The Republican governor of South Dakota is risking the ire of the Madison, Wis.-based Freedom from Religion Foundation (FFRF) once again, pushing to establish a moment of silence at the start of each day in the state’s public schools.
FFRF seeks to ban and forbid any kind of free religious expression in anything having to do with U.S. government, which was once all about freedom. Gov. Kristi Noem last got them worked up in 2019, when she successfully got the national motto “In God We Trust” be displayed in all public schools, sparking national debate.
At the time, the FFRF argued “In God We Trust” would lead to “more onerous things.”
Well, here they come.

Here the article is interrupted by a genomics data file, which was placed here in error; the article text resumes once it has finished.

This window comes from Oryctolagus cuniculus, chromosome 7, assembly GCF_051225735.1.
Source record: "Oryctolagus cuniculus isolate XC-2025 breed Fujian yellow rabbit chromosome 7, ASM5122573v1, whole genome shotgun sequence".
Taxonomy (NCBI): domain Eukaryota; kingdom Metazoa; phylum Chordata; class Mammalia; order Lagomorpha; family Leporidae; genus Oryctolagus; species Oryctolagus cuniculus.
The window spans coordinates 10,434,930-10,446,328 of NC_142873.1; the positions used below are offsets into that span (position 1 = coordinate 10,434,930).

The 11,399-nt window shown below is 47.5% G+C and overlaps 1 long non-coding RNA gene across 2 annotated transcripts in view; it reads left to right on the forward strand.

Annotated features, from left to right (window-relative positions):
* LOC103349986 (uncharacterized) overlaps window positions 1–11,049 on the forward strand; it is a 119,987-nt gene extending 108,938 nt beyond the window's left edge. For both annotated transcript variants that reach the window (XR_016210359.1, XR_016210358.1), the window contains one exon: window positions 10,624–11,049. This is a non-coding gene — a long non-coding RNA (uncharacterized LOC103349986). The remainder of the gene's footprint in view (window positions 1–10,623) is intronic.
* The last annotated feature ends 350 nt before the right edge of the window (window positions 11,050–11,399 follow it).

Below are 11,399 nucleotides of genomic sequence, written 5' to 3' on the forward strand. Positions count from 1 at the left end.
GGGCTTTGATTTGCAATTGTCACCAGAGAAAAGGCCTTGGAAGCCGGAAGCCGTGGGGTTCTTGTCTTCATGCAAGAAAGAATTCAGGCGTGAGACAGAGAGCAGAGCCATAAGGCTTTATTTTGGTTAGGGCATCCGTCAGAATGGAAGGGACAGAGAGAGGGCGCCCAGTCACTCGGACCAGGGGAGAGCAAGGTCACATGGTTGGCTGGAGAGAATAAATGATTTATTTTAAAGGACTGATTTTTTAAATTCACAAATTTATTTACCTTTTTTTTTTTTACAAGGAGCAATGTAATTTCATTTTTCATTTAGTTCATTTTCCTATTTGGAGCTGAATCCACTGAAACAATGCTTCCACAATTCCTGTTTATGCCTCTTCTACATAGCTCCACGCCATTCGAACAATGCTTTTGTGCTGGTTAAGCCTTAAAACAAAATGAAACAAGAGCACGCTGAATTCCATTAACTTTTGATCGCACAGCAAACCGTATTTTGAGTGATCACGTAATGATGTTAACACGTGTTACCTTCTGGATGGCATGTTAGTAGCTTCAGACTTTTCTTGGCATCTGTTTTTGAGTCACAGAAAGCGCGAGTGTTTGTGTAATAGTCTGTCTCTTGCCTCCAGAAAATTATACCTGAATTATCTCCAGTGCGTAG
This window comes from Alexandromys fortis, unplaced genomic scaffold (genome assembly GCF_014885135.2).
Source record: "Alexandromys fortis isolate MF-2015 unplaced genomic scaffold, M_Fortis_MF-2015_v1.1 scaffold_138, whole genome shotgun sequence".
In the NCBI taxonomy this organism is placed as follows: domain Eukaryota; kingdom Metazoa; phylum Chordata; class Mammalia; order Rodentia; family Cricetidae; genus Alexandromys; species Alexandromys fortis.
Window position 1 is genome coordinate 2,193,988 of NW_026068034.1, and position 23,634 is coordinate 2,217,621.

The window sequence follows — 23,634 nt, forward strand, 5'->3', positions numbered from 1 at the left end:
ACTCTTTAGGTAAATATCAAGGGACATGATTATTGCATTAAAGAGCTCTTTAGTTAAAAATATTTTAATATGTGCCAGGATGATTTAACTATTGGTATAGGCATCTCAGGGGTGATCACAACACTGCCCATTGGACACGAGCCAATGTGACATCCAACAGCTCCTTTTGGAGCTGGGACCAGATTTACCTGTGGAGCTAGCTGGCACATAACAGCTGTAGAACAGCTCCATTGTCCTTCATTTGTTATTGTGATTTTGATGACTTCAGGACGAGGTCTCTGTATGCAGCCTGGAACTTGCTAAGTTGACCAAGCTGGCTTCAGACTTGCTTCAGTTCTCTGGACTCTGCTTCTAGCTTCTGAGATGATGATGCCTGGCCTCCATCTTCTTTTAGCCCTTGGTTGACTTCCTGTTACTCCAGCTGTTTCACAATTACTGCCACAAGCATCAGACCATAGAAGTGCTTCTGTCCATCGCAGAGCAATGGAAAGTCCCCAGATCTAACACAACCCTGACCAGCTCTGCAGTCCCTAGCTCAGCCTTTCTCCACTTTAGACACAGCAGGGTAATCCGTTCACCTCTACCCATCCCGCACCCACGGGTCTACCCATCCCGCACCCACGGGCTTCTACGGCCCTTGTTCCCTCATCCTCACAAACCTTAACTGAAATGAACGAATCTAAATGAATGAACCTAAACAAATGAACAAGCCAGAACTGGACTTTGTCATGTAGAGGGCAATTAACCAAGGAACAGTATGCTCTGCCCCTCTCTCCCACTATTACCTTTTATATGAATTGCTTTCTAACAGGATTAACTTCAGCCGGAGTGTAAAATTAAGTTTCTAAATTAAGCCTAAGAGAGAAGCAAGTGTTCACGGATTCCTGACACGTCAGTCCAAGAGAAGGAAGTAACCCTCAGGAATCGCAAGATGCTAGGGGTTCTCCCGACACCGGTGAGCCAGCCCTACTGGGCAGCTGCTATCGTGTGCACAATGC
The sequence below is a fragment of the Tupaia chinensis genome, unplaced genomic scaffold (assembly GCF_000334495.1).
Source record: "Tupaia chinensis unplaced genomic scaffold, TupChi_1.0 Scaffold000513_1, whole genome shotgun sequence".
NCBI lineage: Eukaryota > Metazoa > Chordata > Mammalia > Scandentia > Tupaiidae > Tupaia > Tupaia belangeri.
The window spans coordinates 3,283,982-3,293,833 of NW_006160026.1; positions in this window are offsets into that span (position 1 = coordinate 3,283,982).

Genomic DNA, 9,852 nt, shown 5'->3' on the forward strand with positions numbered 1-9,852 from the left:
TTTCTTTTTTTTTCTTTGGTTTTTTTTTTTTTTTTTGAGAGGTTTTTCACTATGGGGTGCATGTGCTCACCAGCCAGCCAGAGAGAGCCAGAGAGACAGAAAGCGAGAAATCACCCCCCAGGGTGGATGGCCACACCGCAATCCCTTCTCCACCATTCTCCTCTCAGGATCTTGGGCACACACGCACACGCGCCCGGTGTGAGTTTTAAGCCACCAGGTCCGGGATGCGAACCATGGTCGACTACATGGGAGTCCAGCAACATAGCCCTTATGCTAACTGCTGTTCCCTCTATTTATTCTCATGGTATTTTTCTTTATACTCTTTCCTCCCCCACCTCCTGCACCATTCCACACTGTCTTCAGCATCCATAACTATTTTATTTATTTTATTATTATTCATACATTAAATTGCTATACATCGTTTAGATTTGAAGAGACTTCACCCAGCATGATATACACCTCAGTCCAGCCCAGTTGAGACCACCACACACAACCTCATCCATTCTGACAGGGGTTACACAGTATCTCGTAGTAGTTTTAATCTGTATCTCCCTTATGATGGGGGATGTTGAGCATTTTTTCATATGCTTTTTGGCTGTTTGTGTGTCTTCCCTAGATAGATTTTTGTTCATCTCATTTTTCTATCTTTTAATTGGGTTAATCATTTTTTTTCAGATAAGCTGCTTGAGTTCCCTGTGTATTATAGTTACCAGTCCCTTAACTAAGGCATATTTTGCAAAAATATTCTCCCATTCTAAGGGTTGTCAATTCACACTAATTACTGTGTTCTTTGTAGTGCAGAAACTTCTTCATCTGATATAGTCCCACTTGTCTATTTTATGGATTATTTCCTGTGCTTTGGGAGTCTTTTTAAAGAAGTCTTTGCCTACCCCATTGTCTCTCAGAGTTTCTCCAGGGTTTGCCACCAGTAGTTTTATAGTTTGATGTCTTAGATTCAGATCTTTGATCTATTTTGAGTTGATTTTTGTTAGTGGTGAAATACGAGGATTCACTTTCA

The draft legislation on the moment of silence, announced Dec. 13, even specifies that the moment should not be seen as a religious exercise, reports Newsweek.
The bill sets up a moment of silence lasting up to one minute, with students and teachers able to use the time as they wish. The moment allows “voluntary prayer, reflection, meditation, or other quiet, respectful activity during the moment of silence,” the draft bill said.
“The legislature of South Dakota finds that schoolchildren and teachers are best served by a moment of silence at the start of every school day to afford them a reprieve from the frenzy of daily life and to set a tone of decorum that will be conducive to learning,” the legislation states. School staff would not be permitted to dictate how students or teachers use the interval, and no student may “interfere with another student’s engagement in the moment of silence.”
Noem previewed the legislation earlier in 2021 when she made a vow to “put prayer back in South Dakota schools,” a press release said. The bill is slated for consideration by South Dakota’s legislature in the 2022 session.